As prices gradually fall, Japanese consumers are increasingly eyeing flat-panel televisions not just for their good looks but also as a way to save electricity and space. Shipments of LCD TVs this year have already passed 600,000 units and are up 41% on the same period last year while shipments of PDPs, which are more expensive, totalled 92,000 at the end of August, a jump of more than 300% on last year.
Several companies introduced new line-ups of TVs just before Ceatec and prototype displays were on display at Ceatec, such as a 15-inch monitor with organic light emitting display monitor from Sanyo and Eastman Kodak and a monitor that gives the illusion of three dimensions from Sharp.
Alongside the displays, prototype next-generation optical disc recorders were on show, most based on the Blu-ray system that is currently under development by a consortium of nine companies. However, Toshiba showed a prototype of its competing Advanced Optical Disc system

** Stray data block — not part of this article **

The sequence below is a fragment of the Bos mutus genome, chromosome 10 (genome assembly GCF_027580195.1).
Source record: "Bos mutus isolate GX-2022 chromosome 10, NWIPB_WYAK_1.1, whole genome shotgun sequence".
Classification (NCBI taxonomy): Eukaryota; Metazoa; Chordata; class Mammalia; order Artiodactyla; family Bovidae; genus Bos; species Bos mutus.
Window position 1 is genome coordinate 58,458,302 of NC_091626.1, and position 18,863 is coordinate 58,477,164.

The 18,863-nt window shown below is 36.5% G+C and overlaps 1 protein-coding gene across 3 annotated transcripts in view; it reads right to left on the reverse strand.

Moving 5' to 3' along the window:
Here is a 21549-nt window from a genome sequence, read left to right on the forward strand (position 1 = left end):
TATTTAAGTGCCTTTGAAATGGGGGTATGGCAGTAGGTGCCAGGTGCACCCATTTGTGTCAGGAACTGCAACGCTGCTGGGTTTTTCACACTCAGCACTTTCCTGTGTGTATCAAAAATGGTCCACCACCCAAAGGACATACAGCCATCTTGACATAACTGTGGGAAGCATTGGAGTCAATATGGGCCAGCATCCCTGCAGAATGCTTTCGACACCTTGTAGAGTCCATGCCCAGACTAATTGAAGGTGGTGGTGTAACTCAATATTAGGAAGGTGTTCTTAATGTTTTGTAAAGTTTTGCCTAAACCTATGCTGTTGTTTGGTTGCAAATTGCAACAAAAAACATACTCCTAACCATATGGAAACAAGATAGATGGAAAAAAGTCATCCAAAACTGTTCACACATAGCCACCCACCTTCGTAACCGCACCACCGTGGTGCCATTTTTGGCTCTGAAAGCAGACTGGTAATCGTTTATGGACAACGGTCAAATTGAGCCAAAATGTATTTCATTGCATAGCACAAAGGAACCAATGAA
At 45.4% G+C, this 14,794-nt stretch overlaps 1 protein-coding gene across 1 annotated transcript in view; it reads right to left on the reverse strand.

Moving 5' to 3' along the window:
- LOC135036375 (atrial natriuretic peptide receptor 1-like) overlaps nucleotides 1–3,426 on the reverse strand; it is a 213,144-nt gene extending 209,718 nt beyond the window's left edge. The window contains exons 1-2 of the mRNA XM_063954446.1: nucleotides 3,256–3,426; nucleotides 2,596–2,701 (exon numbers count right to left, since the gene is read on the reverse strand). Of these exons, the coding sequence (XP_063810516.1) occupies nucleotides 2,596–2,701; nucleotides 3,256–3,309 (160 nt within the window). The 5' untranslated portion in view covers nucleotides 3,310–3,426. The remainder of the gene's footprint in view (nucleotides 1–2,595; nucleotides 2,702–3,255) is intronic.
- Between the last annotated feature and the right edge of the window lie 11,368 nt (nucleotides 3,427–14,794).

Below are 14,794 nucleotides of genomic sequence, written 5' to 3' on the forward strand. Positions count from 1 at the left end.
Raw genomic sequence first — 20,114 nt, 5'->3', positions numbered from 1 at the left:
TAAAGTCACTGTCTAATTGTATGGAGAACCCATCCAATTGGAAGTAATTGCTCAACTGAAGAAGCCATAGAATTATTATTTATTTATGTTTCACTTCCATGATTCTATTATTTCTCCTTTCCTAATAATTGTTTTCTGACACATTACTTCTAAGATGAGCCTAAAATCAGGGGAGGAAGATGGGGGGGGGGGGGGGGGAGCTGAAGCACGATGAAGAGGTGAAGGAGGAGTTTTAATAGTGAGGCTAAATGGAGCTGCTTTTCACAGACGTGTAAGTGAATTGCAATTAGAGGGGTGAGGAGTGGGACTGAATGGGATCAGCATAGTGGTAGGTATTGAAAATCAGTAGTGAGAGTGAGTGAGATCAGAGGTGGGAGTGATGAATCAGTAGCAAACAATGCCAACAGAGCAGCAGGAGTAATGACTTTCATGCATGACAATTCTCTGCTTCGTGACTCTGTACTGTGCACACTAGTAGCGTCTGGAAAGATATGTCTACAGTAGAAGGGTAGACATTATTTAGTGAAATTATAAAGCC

AODs can store between 20Gbytes and 27Gbytes and so are aimed at recording high-definition broadcasts., a market which is still in its infancy in Japan and the USA and virtually nonexistent elsewhere in the world. Until a market exists, and the technology is perfected, the recorders are not expected to become commercial products.
A related area in which commercial products are appearing much faster is that of DVD and hard disk drive based video recorders. Many companies had their latest commercial products on display including Sony, which showed its recently announced Cocoon Channel Server CSV-E77, a Linux-based hard disk drive recorder with 160Gbyte drive.
The company has also launched a second hard disk recorder, the Channel Server CSV-S57, at the show. It has an 80Gbyte disk and fewer features than the Cocoon device although has a lower price.
Sharp demonstrated its latest hard disk drive based recorder for high definition broadcasts. With a 160Gbyte hard disk, the prototype has enough space to record several hours of broadcasts but is expected to be considerably more expensive than current hard disk recorders, a Sharp representative said.